These issues bring up an intriguing question. The rule indicates places you can and cannot put septic systems. Are there places in the state, certain geologic materials, or soil regions where the failure rate will be much higher than someplace else? The answer: yes there are places like that. Examples could include the clayey areas and dense tills in the northeastern part of the state and the poorly drained soils in the southeastern Indiana with fragipans.Furthermore, if we were to look at where effluent goes, we should also throw in some of the karst topography (characterized by sinkholes) in southern Indiana. These are places where septic systems should be used sparingly.

A place where it has always seemed logical to use on-site wastewater disposal systems are the well drained sandy soils, for instance, those located in the St. Joe river basin, or the sand and gravel terraces along our rivers. Limited research suggests that if we really start looking at nitrate levels, and checked the bacterial counts in home wells, we would be frightened. This practice is asking for trouble.

One further area is the central area of the state where as high as 80-90% of soils are poorly or somewhat poorly drained. Indiana has said in the rule that it is possible to use tile drainage to lower the water table around septic systems. Again, it may make sense on an individual system on an infinitely large lot, but it should not be depended on for groups of homes. I believe we have a very overoptimistic idea of what a perimeter drain around an on-site system can accomplish.

There are a few more important points. If we are to establish a means by which we can "cure" the problems by looking at community systems and more advanced technologies, we are going to need more people who are trained and capable in the area of on-site and small community waste disposal. Possibly, Indiana should set up eight to ten regional centers where trained people can be located. These centers would be a place where communities, individuals, engineers, and contractors could go for advice and consultation. They would also serve as a place where plans could be reviewed and approved, thus increasing their local knowledge and expertise. The State Board of Health staff in Indianapolis is small, and really is not completely capable of handling all of these problems for the whole state. They have some other things that they should probably be doing, for instance, they could be investigating how Indiana is going to manage wastes, maintain systems, educate homeowners and contractors, and introduce "appropriate" technologies. I believe this is the job of the state. The regional centers could be very helpful. At the moment, some county health departments are well staffed and well paid. In other places, the county health department is very much understaffed for the kind of work they are doing, the training level is low, and the pay is abysmal. This is not the way to run a ship. Appropriate decisions require information and data, yet many sanitarians do not even have access to computers to keep basic records. If we are to improve things, one of the things the state could do is to look at levels of compensation and effort that is needed at the local community. It is a good idea for decisions on waste disposal systems to be made locally, because it is close to where the problem lies and close to the environment where the system will function. If there is to be success, there will need to be an upgrading of local health departments.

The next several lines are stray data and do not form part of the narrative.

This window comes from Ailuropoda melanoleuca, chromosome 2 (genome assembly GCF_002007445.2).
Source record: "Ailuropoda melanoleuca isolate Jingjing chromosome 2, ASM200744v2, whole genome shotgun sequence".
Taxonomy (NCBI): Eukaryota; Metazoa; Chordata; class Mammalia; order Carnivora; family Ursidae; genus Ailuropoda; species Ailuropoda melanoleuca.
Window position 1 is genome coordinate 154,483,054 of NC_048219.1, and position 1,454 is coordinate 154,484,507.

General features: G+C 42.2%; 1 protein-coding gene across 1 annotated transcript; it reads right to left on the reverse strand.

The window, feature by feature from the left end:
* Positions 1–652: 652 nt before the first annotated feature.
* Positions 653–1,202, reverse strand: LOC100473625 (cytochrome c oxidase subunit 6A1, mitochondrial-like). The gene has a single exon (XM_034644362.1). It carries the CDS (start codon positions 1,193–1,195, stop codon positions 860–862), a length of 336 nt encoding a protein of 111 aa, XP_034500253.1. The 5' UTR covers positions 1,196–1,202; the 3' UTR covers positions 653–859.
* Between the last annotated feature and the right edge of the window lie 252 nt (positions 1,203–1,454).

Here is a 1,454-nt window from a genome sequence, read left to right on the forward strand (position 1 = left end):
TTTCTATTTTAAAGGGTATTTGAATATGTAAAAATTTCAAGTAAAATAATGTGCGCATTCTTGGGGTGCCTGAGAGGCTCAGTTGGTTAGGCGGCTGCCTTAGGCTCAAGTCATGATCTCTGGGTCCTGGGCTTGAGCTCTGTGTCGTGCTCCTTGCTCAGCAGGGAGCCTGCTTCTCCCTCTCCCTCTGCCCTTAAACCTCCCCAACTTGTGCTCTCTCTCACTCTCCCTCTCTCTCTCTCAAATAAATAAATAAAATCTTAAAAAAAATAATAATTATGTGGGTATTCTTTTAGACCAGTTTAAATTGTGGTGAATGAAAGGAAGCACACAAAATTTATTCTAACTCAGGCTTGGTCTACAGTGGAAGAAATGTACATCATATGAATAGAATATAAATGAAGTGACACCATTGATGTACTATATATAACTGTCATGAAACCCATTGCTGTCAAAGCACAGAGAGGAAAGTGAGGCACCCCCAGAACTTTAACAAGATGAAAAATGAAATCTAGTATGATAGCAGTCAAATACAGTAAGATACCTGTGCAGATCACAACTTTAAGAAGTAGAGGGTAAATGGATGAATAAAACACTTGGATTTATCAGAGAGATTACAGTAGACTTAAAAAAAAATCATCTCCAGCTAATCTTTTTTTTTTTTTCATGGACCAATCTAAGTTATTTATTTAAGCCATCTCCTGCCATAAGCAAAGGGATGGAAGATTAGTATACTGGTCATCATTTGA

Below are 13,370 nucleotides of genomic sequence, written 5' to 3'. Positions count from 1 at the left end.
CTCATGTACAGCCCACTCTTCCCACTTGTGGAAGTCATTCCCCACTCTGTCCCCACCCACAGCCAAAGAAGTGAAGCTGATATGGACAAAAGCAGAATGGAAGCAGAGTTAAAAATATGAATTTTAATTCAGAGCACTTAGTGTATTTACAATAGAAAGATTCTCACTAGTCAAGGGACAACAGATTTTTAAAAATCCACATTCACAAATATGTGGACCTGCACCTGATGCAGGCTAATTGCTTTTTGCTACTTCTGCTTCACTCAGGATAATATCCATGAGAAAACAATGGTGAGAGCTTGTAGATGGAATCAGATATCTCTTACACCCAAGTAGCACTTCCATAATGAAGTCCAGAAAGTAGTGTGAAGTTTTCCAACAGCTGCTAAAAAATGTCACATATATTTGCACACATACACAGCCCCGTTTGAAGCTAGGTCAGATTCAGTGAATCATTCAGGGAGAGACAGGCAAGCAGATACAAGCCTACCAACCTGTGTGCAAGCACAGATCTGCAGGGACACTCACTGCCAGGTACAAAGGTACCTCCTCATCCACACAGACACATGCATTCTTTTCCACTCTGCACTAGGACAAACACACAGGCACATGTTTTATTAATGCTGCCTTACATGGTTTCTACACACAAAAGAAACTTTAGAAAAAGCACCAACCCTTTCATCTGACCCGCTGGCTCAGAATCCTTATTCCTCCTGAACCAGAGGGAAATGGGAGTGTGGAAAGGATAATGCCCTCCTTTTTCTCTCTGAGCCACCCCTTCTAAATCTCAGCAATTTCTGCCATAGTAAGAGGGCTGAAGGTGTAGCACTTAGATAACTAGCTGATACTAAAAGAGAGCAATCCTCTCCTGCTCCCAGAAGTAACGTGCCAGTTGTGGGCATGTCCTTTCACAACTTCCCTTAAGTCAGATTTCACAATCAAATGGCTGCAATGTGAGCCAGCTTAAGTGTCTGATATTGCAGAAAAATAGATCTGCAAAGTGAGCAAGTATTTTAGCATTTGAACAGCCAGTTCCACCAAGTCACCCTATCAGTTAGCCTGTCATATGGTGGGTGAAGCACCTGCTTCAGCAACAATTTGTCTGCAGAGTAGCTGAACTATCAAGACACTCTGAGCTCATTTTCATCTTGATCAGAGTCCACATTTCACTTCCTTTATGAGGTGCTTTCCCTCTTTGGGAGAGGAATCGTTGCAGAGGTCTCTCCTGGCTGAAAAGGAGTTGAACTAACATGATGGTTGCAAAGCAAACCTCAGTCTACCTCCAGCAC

Finally, I suspect that most of these ideas come down to the local and state government. Individuals are needed to write, talk, discuss, and influence legislators and local officials to create the possibility for change. We should not settle for the lowest common denominator. Let's set our sights a little higher, caring not only for today, but also for the problems inherited from the past. Let's consider how we can improve the quality of life, the environment, and the ability of people to have security in their own homes. This is what should be done, and leadership is needed. Repairing systems will require funding. Goals should be set. If the means to improve Indiana's on-site conditions are to be available, local government and the state legislature should provide those means.

Joseph Yahner will be retiring from Purdue University in June. We thank him for his years of dedicated service and wish him good luck on his next set of adventures.

News from ISDH

The Indiana State Department of Health has received numerous comments concerning our proposed rule revisions for the Commercial and Residential On-Site sewage disposal programs. The comments were both general and specific, pro and con. They were received from local health departments (both individual and groups), IEHA, IOWPA, soil scientists, installers, engineers, builders and developers, county commissioners, and state legislators. ISDH staff is in the process of tabulating all of the comments for review and consideration. We appreciate all of the input during this preliminary stage of drafting the rule revision. All of the comments will be given careful consideration by ISDH staff. A report will be made available summarizing this information and the resulting decisions by ISDH. This report should be completed by late summer, 1988.